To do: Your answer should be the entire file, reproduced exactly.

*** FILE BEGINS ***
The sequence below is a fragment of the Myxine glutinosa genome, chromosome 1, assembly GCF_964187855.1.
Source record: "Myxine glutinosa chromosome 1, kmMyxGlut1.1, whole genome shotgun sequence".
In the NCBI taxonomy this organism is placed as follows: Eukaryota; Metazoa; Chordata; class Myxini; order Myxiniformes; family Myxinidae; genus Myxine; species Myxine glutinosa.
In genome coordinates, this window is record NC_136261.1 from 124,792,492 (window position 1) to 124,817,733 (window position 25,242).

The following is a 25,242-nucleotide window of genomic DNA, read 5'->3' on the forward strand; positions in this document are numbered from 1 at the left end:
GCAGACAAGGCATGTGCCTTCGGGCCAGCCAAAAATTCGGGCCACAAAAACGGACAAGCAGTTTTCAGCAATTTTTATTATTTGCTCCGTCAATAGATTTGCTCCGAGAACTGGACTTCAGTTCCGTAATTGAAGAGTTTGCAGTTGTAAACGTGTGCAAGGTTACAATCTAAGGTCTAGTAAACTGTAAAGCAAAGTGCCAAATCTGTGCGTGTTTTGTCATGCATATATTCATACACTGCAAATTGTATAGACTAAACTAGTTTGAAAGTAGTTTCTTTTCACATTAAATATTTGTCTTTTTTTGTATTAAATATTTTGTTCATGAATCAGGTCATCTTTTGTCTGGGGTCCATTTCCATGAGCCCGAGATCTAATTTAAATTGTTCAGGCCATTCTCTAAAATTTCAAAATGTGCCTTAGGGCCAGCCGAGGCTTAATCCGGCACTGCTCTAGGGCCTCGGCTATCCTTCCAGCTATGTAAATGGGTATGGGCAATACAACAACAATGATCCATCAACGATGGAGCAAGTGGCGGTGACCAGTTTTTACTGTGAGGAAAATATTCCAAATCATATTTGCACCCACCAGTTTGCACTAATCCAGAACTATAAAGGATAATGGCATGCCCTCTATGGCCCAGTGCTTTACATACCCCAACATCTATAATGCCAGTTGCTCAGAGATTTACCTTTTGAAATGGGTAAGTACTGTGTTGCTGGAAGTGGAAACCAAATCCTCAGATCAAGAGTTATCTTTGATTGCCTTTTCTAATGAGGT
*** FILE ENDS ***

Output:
The sequence below is a fragment of the Myxine glutinosa genome, chromosome 1, assembly GCF_964187855.1.
Source record: "Myxine glutinosa chromosome 1, kmMyxGlut1.1, whole genome shotgun sequence".
In the NCBI taxonomy this organism is placed as follows: Eukaryota; Metazoa; Chordata; class Myxini; order Myxiniformes; family Myxinidae; genus Myxine; species Myxine glutinosa.
In genome coordinates, this window is record NC_136261.1 from 124,792,492 (window position 1) to 124,817,733 (window position 25,242).

The following is a 25,242-nucleotide window of genomic DNA, read 5'->3' on the forward strand; positions in this document are numbered from 1 at the left end:
GCAGACAAGGCATGTGCCTTCGGGCCAGCCAAAAATTCGGGCCACAAAAACGGACAAGCAGTTTTCAGCAATTTTTATTATTTGCTCCGTCAATAGATTTGCTCCGAGAACTGGACTTCAGTTCCGTAATTGAAGAGTTTGCAGTTGTAAACGTGTGCAAGGTTACAATCTAAGGTCTAGTAAACTGTAAAGCAAAGTGCCAAATCTGTGCGTGTTTTGTCATGCATATATTCATACACTGCAAATTGTATAGACTAAACTAGTTTGAAAGTAGTTTCTTTTCACATTAAATATTTGTCTTTTTTTGTATTAAATATTTTGTTCATGAATCAGGTCATCTTTTGTCTGGGGTCCATTTCCATGAGCCCGAGATCTAATTTAAATTGTTCAGGCCATTCTCTAAAATTTCAAAATGTGCCTTAGGGCCAGCCGAGGCTTAATCCGGCACTGCTCTAGGGCCTCGGCTATCCTTCCAGCTATGTAAATGGGTATGGGCAATACAACAACAATGATCCATCAACGATGGAGCAAGTGGCGGTGACCAGTTTTTACTGTGAGGAAAATATTCCAAATCATATTTGCACCCACCAGTTTGCACTAATCCAGAACTATAAAGGATAATGGCATGCCCTCTATGGCCCAGTGCTTTACATACCCCAACATCTATAATGCCAGTTGCTCAGAGATTTACCTTTTGAAATGGGTAAGTACTGTGTTGCTGGAAGTGGAAACCAAATCCTCAGATCAAGAGTTATCTTTGATTGCCTTTTCTAATGAGGT